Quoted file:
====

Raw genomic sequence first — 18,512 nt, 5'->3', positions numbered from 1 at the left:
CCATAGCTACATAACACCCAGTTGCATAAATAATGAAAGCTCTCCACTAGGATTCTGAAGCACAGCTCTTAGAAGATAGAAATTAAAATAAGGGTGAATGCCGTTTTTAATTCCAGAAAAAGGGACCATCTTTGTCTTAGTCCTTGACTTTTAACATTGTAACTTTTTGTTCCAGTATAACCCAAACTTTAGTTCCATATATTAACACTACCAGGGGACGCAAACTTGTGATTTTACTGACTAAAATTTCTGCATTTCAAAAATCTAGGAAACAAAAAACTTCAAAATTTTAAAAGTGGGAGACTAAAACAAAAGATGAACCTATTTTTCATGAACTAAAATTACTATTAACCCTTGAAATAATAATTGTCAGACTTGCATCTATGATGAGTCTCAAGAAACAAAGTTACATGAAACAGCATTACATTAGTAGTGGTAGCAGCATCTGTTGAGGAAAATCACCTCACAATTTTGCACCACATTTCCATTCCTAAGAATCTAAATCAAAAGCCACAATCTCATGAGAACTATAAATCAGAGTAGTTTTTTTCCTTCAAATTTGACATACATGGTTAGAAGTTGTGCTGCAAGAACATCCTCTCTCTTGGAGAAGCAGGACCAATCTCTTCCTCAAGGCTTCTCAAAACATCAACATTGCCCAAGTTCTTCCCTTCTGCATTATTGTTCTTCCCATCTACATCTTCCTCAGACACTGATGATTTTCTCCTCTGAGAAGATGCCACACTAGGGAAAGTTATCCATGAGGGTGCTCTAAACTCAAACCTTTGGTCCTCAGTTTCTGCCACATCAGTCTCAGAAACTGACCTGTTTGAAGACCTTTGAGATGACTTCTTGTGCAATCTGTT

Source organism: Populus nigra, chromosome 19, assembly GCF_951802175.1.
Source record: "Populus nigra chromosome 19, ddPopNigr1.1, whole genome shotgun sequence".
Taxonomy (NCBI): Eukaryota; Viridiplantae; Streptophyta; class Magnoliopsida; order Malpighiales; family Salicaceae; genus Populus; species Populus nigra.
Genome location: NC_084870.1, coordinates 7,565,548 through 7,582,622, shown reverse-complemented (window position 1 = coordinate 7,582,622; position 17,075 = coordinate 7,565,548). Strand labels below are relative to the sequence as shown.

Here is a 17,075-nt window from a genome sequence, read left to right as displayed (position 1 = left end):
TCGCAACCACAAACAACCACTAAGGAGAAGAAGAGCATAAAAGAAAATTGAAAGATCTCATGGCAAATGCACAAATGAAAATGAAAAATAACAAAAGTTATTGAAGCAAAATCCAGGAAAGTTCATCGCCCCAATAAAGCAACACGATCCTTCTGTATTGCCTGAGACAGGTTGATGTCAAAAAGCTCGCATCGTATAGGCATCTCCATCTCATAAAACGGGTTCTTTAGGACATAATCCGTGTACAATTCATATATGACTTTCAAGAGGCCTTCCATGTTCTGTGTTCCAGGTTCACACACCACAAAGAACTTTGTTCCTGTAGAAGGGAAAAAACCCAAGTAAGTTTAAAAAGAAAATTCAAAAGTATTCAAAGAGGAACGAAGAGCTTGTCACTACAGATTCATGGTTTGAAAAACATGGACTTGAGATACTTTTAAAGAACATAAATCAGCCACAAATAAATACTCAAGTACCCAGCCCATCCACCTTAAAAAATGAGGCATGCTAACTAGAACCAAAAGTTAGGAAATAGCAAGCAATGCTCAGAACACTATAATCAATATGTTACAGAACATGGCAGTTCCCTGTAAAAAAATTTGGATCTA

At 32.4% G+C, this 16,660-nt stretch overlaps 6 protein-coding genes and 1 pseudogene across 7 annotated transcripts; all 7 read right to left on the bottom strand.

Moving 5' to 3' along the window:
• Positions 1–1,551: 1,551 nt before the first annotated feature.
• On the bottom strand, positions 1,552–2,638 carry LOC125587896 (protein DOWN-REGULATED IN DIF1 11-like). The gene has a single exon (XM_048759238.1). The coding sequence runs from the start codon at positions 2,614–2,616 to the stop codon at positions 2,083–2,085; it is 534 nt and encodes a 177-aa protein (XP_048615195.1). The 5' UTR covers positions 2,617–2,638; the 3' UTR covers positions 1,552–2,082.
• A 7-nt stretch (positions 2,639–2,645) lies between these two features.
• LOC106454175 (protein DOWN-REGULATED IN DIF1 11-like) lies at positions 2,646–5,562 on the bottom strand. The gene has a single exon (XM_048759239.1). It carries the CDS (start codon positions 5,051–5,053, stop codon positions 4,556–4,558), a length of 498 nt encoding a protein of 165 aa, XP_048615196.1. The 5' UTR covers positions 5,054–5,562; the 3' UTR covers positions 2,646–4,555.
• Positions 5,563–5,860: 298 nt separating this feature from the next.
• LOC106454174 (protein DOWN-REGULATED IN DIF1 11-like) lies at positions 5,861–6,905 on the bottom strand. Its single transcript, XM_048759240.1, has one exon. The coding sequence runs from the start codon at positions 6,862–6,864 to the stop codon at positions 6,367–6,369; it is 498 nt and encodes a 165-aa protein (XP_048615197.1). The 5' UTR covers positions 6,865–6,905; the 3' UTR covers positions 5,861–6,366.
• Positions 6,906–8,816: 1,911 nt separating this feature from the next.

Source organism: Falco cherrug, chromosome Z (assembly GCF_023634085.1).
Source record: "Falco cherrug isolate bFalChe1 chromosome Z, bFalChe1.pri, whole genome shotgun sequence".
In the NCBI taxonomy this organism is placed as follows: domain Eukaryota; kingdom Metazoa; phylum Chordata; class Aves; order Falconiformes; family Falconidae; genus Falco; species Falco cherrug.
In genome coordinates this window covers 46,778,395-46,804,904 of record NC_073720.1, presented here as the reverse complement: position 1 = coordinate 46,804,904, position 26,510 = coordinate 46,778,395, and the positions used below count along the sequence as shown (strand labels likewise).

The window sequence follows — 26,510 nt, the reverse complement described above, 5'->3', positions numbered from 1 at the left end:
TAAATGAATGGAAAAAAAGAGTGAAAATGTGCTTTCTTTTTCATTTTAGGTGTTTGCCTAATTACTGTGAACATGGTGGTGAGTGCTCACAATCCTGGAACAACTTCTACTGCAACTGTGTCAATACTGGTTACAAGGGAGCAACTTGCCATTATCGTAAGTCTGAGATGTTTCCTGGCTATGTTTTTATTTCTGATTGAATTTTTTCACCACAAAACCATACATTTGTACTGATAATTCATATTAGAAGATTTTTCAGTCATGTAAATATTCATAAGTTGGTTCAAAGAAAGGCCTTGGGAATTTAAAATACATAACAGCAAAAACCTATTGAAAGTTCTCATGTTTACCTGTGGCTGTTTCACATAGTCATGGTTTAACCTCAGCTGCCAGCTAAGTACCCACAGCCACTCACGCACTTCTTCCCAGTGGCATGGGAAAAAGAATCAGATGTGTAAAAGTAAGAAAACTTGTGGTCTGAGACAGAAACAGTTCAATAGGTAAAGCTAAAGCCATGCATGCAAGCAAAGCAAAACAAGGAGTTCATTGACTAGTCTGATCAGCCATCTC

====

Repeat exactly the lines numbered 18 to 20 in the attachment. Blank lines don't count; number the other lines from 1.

Source organism: Falco cherrug, chromosome Z (assembly GCF_023634085.1).
Source record: "Falco cherrug isolate bFalChe1 chromosome Z, bFalChe1.pri, whole genome shotgun sequence".
In the NCBI taxonomy this organism is placed as follows: domain Eukaryota; kingdom Metazoa; phylum Chordata; class Aves; order Falconiformes; family Falconidae; genus Falco; species Falco cherrug.